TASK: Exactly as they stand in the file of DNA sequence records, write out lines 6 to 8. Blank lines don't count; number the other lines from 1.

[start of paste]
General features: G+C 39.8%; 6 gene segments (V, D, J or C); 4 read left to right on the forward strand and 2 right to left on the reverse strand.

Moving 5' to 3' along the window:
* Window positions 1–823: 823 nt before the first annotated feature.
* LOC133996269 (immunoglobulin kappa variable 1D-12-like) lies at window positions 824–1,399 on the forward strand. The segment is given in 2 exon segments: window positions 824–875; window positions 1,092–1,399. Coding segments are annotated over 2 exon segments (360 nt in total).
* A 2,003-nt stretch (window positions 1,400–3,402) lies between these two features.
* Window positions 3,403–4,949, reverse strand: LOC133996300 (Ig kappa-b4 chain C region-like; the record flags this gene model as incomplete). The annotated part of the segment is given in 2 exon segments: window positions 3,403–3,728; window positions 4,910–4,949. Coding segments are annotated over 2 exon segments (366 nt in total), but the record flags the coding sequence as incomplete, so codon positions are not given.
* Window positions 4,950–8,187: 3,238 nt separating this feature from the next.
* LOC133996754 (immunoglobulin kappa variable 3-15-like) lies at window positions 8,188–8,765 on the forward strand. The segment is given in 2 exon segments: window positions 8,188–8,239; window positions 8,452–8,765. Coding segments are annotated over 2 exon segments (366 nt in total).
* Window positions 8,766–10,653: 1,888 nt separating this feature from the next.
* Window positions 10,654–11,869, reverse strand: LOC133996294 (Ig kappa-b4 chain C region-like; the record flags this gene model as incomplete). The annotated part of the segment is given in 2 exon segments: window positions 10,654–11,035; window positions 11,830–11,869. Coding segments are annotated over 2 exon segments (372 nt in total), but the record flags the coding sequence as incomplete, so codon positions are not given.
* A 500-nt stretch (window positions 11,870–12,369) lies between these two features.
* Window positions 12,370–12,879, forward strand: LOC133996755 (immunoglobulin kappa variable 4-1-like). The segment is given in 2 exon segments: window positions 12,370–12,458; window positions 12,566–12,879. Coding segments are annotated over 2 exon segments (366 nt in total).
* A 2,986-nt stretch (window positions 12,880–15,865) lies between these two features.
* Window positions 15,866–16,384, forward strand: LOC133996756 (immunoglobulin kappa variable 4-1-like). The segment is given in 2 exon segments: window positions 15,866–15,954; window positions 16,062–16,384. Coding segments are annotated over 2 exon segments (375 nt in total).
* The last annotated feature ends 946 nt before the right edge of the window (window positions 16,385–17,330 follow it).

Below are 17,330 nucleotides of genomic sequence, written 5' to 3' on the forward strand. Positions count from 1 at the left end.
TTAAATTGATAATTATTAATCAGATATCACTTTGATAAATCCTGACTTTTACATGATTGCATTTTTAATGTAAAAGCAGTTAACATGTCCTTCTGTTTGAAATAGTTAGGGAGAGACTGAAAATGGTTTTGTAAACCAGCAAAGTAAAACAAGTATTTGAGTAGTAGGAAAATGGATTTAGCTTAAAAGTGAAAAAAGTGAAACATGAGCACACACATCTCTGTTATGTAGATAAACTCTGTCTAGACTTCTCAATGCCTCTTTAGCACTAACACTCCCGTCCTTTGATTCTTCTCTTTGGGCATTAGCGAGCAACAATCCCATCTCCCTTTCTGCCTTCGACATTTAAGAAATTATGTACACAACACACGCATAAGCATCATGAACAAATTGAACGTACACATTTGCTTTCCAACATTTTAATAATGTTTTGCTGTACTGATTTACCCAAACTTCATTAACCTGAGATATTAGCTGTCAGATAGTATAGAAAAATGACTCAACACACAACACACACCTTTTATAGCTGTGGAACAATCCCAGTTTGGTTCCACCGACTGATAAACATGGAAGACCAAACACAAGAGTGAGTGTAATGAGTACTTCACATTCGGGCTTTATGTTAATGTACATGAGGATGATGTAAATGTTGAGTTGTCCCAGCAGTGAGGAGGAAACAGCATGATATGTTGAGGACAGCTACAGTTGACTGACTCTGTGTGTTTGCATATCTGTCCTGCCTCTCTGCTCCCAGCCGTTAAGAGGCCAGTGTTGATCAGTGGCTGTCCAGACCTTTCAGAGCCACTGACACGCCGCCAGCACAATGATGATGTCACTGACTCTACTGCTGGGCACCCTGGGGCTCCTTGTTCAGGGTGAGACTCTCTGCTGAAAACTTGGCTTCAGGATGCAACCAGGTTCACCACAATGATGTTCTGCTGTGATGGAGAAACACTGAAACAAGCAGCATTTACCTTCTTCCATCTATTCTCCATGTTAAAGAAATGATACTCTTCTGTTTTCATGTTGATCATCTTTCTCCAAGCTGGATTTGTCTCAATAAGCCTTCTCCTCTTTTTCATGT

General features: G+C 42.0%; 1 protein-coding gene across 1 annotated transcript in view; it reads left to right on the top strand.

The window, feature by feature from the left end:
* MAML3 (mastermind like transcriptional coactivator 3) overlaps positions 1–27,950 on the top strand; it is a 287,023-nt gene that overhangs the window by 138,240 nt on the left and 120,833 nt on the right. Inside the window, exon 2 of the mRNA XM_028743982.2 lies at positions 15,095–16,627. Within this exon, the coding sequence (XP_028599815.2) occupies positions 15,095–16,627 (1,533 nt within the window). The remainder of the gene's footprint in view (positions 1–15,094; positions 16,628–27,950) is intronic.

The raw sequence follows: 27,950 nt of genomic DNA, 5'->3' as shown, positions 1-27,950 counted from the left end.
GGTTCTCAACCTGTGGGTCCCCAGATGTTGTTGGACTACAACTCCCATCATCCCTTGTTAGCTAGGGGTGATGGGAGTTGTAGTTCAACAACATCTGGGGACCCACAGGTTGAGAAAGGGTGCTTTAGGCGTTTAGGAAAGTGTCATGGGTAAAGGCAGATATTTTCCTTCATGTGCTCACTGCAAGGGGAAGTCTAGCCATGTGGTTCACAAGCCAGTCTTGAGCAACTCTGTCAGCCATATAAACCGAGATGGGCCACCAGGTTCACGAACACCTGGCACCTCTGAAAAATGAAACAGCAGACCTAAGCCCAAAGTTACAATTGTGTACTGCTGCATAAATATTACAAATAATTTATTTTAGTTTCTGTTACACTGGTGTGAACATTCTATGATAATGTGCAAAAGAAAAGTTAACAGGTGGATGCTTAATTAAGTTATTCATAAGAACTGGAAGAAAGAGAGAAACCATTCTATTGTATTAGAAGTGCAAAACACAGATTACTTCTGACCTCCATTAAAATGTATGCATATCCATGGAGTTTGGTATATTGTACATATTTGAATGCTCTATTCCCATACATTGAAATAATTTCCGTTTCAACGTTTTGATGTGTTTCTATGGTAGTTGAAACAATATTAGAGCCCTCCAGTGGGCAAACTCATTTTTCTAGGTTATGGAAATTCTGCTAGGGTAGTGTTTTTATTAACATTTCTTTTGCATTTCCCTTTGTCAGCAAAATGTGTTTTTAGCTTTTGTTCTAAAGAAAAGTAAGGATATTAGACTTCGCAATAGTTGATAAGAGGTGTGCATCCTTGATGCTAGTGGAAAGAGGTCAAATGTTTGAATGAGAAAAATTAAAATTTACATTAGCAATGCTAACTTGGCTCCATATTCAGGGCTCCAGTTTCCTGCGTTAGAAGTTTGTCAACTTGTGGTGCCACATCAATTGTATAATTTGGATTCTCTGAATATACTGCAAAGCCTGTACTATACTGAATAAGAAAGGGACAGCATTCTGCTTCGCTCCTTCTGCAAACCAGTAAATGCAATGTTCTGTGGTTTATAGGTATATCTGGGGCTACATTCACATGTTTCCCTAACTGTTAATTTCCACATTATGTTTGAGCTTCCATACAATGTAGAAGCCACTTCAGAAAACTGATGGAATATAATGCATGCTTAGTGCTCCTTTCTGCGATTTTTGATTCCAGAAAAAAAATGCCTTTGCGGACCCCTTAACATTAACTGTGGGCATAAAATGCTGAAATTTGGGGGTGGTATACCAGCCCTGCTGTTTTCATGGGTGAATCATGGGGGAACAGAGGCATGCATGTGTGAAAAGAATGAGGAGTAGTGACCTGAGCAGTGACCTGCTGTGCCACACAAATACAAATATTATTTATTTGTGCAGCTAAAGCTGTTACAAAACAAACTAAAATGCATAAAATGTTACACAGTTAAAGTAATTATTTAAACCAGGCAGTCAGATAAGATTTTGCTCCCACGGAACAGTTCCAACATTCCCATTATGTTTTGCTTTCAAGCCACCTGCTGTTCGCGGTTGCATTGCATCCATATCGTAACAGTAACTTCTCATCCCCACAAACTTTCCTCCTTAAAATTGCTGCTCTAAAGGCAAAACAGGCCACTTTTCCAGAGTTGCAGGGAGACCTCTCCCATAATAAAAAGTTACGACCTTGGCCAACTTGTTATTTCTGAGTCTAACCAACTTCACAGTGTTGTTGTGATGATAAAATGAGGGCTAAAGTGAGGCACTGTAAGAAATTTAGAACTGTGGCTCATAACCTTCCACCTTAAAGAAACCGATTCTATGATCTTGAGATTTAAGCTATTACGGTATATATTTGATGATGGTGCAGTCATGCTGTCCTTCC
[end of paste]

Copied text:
* Window positions 3,403–4,949, reverse strand: LOC133996300 (Ig kappa-b4 chain C region-like; the record flags this gene model as incomplete). The annotated part of the segment is given in 2 exon segments: window positions 3,403–3,728; window positions 4,910–4,949. Coding segments are annotated over 2 exon segments (366 nt in total), but the record flags the coding sequence as incomplete, so codon positions are not given.
* Window positions 4,950–8,187: 3,238 nt separating this feature from the next.
* LOC133996754 (immunoglobulin kappa variable 3-15-like) lies at window positions 8,188–8,765 on the forward strand. The segment is given in 2 exon segments: window positions 8,188–8,239; window positions 8,452–8,765. Coding segments are annotated over 2 exon segments (366 nt in total).